Kinney moved to suppress all items of physical evidence recovered by the police. He alleged that Officers McClure and Carroll had conducted an illegal warrantless search. He further sought suppression of the items recovered under the search warrant as being the fruit of the previous unlawful search. Kinney's motion was denied. At trial, Kinney was convicted of Possession with the Intent to Distribute Heroin, 21 U.S.C. § 841(a)(1); Use of a Firearm During a Drug Offense, 18 U.S.C. § 924(c); Possession of a Firearm by a Convicted Felon, 18 U.S.C. § 922(g); two counts of Possession of Unregistered Firearms, 26 U.S.C. § 5861(d); and Possession of a Firearm with an Obliterated Serial Number, 26 U.S.C. § 5861(h). Kinney was sentenced to 393 months of incarceration.
No Fourth Amendment concern is posed by Akers' actions prior to the arrival of the police. The Fourth Amendment is directed exclusively at state action and evidence secured by private searches, even if illegal, need not be excluded from a criminal trial. Burdeau v. McDowell, 256 U.S. 465, 475, 41 S.Ct. 574, 576, 65 L.Ed. 1048 (1921); United States v. Mehra, 824 F.2d 297, 299 (4th Cir.), cert. denied, 484 U.S. 915, 108 S.Ct. 263, 98 L.Ed.2d 220 (1987).
Kinney contends, however, that the second time Akers entered the closet, the presence of the police transformed the nature of the search from a private search to a governmental search. This argument is unsupported by either the facts or the law. Contrary to Kinney's assertions, more than the mere presence of a police officer is necessary to constitute the government action required to implicate Fourth Amendment concerns. For purposes of the exclusionary rule, a private actor must "be regarded as having acted as an 'instrument' or agent of the state," in order for a private search to be considered action by the government. Coolidge v. New Hampshire, 403 U.S. 443, 487, 91 S.Ct. 2022, 2048, 29 L.Ed.2d 564 (1971). The court below made an explicit factual finding that Akers acted on her own initiative, without suggestion from the police officers, when she opened the closet door. There is nothing in the record that casts doubt on this ruling.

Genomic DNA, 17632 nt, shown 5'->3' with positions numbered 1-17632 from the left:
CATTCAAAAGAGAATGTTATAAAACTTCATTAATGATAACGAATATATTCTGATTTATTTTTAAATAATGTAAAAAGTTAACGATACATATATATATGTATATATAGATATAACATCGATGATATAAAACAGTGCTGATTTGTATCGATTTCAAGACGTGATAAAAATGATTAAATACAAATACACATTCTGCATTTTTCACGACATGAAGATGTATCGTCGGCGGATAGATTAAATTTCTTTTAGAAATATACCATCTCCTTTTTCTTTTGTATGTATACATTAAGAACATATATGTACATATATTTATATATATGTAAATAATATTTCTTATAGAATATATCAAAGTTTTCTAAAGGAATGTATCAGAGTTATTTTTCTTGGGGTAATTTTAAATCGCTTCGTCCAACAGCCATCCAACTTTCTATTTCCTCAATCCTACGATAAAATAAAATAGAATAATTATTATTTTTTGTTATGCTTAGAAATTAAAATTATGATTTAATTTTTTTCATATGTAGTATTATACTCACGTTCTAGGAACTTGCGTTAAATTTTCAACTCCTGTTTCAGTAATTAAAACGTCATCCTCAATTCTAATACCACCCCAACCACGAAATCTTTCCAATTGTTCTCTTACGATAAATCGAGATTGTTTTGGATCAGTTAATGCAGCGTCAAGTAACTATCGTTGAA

Kinney argues that even if the search was originally private in nature, the police, in their subsequent participation, exceeded the scope of the initial private search, thereby making their actions unlawful. Specifically, he argues that by recording the serial numbers on the guns, the police effected an infringement on Kinney's expectation of privacy beyond that occasioned by Akers' private search.
This argument is closely analogous to the argument rejected by the Supreme Court in United States v. Jacobsen, 466 U.S. 109, 104 S.Ct. 1652, 80 L.Ed.2d 85 (1984). In that case, Federal Express employees opened a damaged package and discovered a suspiciously wrapped quantity of white powder. They resealed the package and notified the DEA. When the DEA agent arrived, he opened the package, conducted a field test on the powder, and determined it to be cocaine. The Supreme Court held that there was no infringement of the defendant's Fourth Amendment rights. In reopening the package, the government agent's actions were confined to the scope of the previous private search. Any privacy interest possessed by the defendant in relation to the package had been destroyed by the actions of the Federal Express employees. Id. at 119, 104 S.Ct. at 1659. Furthermore, and of paramount relevance to the present case, the Supreme Court ruled that the drug field test was not a search within the meaning of the Fourth Amendment, since the only fact that could be determined by the test was whether or not the substance was a controlled substance, and this fact could not be the source of a legitimate expectation of privacy. Id. at 122-23, 104 S.Ct. at 1661.